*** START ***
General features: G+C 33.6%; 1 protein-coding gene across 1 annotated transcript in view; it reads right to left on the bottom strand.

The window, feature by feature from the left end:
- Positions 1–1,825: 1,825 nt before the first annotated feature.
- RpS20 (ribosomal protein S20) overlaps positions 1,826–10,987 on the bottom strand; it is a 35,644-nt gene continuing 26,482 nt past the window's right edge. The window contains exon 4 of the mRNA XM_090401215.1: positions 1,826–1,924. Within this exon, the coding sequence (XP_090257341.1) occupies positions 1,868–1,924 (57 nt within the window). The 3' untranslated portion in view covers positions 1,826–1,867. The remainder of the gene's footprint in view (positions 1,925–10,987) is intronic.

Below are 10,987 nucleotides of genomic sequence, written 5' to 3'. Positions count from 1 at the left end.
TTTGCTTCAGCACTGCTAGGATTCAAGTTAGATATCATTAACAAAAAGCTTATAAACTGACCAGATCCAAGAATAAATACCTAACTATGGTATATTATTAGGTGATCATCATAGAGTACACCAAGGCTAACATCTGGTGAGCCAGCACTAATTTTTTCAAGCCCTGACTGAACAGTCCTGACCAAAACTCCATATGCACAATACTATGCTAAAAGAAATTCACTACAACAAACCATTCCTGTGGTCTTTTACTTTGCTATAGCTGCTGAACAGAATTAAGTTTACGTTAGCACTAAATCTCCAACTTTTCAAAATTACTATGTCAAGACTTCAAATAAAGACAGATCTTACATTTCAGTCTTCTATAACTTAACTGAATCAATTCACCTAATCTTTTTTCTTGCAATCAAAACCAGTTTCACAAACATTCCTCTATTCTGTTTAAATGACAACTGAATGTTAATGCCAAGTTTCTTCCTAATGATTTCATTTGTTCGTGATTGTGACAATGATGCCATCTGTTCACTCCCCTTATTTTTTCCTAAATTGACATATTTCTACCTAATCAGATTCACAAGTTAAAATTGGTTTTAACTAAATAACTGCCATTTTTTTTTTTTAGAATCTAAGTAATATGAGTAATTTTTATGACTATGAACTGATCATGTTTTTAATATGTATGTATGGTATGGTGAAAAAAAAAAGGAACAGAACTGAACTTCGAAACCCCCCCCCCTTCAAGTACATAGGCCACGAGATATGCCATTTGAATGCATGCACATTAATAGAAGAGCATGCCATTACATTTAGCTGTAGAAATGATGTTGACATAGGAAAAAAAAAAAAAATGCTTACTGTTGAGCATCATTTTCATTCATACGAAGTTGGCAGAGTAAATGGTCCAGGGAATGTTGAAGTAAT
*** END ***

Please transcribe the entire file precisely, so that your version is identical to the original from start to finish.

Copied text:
General features: G+C 33.6%; 1 protein-coding gene across 1 annotated transcript in view; it reads right to left on the bottom strand.

The window, feature by feature from the left end:
- Positions 1–1,825: 1,825 nt before the first annotated feature.
- RpS20 (ribosomal protein S20) overlaps positions 1,826–10,987 on the bottom strand; it is a 35,644-nt gene continuing 26,482 nt past the window's right edge. The window contains exon 4 of the mRNA XM_090401215.1: positions 1,826–1,924. Within this exon, the coding sequence (XP_090257341.1) occupies positions 1,868–1,924 (57 nt within the window). The 3' untranslated portion in view covers positions 1,826–1,867. The remainder of the gene's footprint in view (positions 1,925–10,987) is intronic.

Below are 10,987 nucleotides of genomic sequence, written 5' to 3'. Positions count from 1 at the left end.
TTTGCTTCAGCACTGCTAGGATTCAAGTTAGATATCATTAACAAAAAGCTTATAAACTGACCAGATCCAAGAATAAATACCTAACTATGGTATATTATTAGGTGATCATCATAGAGTACACCAAGGCTAACATCTGGTGAGCCAGCACTAATTTTTTCAAGCCCTGACTGAACAGTCCTGACCAAAACTCCATATGCACAATACTATGCTAAAAGAAATTCACTACAACAAACCATTCCTGTGGTCTTTTACTTTGCTATAGCTGCTGAACAGAATTAAGTTTACGTTAGCACTAAATCTCCAACTTTTCAAAATTACTATGTCAAGACTTCAAATAAAGACAGATCTTACATTTCAGTCTTCTATAACTTAACTGAATCAATTCACCTAATCTTTTTTCTTGCAATCAAAACCAGTTTCACAAACATTCCTCTATTCTGTTTAAATGACAACTGAATGTTAATGCCAAGTTTCTTCCTAATGATTTCATTTGTTCGTGATTGTGACAATGATGCCATCTGTTCACTCCCCTTATTTTTTCCTAAATTGACATATTTCTACCTAATCAGATTCACAAGTTAAAATTGGTTTTAACTAAATAACTGCCATTTTTTTTTTTTAGAATCTAAGTAATATGAGTAATTTTTATGACTATGAACTGATCATGTTTTTAATATGTATGTATGGTATGGTGAAAAAAAAAAGGAACAGAACTGAACTTCGAAACCCCCCCCCCTTCAAGTACATAGGCCACGAGATATGCCATTTGAATGCATGCACATTAATAGAAGAGCATGCCATTACATTTAGCTGTAGAAATGATGTTGACATAGGAAAAAAAAAAAAAATGCTTACTGTTGAGCATCATTTTCATTCATACGAAGTTGGCAGAGTAAATGGTCCAGGGAATGTTGAAGTAAT